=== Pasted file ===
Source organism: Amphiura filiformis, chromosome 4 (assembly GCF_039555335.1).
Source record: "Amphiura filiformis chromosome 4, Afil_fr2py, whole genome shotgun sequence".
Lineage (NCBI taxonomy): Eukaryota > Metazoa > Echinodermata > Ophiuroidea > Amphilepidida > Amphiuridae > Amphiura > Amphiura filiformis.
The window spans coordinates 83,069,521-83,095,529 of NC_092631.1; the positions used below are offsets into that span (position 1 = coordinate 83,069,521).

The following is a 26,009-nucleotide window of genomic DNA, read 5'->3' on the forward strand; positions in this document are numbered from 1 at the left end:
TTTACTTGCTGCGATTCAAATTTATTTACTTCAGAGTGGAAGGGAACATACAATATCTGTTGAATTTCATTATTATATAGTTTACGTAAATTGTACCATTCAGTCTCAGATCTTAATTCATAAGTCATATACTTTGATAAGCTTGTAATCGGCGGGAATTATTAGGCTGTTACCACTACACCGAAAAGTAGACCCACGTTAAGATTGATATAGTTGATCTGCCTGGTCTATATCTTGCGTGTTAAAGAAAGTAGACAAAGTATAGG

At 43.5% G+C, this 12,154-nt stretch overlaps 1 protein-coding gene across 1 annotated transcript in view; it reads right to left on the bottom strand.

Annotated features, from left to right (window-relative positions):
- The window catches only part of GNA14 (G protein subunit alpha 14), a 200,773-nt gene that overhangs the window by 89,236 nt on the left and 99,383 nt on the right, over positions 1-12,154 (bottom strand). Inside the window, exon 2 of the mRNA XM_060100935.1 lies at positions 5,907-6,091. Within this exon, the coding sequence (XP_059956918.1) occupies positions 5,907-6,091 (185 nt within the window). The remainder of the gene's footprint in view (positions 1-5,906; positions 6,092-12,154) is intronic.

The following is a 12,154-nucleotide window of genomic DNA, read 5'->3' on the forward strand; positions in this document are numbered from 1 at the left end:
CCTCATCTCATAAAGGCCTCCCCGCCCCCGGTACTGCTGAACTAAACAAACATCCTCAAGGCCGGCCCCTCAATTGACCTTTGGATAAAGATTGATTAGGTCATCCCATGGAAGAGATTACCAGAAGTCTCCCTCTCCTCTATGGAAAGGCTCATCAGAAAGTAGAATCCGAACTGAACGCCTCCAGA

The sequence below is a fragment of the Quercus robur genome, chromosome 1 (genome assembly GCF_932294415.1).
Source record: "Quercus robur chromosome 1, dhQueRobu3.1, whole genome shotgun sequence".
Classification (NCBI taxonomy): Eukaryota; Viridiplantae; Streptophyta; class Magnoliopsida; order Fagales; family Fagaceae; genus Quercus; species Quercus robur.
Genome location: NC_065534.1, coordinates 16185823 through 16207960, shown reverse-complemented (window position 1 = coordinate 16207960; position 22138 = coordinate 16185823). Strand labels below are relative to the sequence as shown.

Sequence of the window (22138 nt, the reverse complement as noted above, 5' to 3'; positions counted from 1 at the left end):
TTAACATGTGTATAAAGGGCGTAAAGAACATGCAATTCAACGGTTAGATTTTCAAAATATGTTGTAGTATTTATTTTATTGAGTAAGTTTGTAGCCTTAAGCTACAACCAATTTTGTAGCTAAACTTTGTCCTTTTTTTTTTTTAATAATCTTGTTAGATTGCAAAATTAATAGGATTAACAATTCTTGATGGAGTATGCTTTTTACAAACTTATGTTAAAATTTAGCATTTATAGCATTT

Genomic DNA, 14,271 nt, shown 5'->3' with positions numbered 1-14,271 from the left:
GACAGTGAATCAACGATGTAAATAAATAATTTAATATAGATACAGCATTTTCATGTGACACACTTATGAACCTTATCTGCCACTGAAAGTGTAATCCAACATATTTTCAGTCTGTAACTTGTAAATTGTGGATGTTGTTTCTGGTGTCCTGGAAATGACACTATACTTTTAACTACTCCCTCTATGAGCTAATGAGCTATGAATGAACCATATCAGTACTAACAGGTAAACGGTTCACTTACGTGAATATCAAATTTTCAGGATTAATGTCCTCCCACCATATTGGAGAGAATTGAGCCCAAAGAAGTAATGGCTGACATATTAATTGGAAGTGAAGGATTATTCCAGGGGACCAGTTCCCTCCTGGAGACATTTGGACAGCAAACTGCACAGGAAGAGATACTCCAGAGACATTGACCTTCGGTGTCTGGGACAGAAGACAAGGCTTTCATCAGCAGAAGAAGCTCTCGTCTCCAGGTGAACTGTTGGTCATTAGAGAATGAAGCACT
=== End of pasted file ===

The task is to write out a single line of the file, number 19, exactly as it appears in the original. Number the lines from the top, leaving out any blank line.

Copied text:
GACAGTGAATCAACGATGTAAATAAATAATTTAATATAGATACAGCATTTTCATGTGACACACTTATGAACCTTATCTGCCACTGAAAGTGTAATCCAACATATTTTCAGTCTGTAACTTGTAAATTGTGGATGTTGTTTCTGGTGTCCTGGAAATGACACTATACTTTTAACTACTCCCTCTATGAGCTAATGAGCTATGAATGAACCATATCAGTACTAACAGGTAAACGGTTCACTTACGTGAATATCAAATTTTCAGGATTAATGTCCTCCCACCATATTGGAGAGAATTGAGCCCAAAGAAGTAATGGCTGACATATTAATTGGAAGTGAAGGATTATTCCAGGGGACCAGTTCCCTCCTGGAGACATTTGGACAGCAAACTGCACAGGAAGAGATACTCCAGAGACATTGACCTTCGGTGTCTGGGACAGAAGACAAGGCTTTCATCAGCAGAAGAAGCTCTCGTCTCCAGGTGAACTGTTGGTCATTAGAGAATGAAGCACT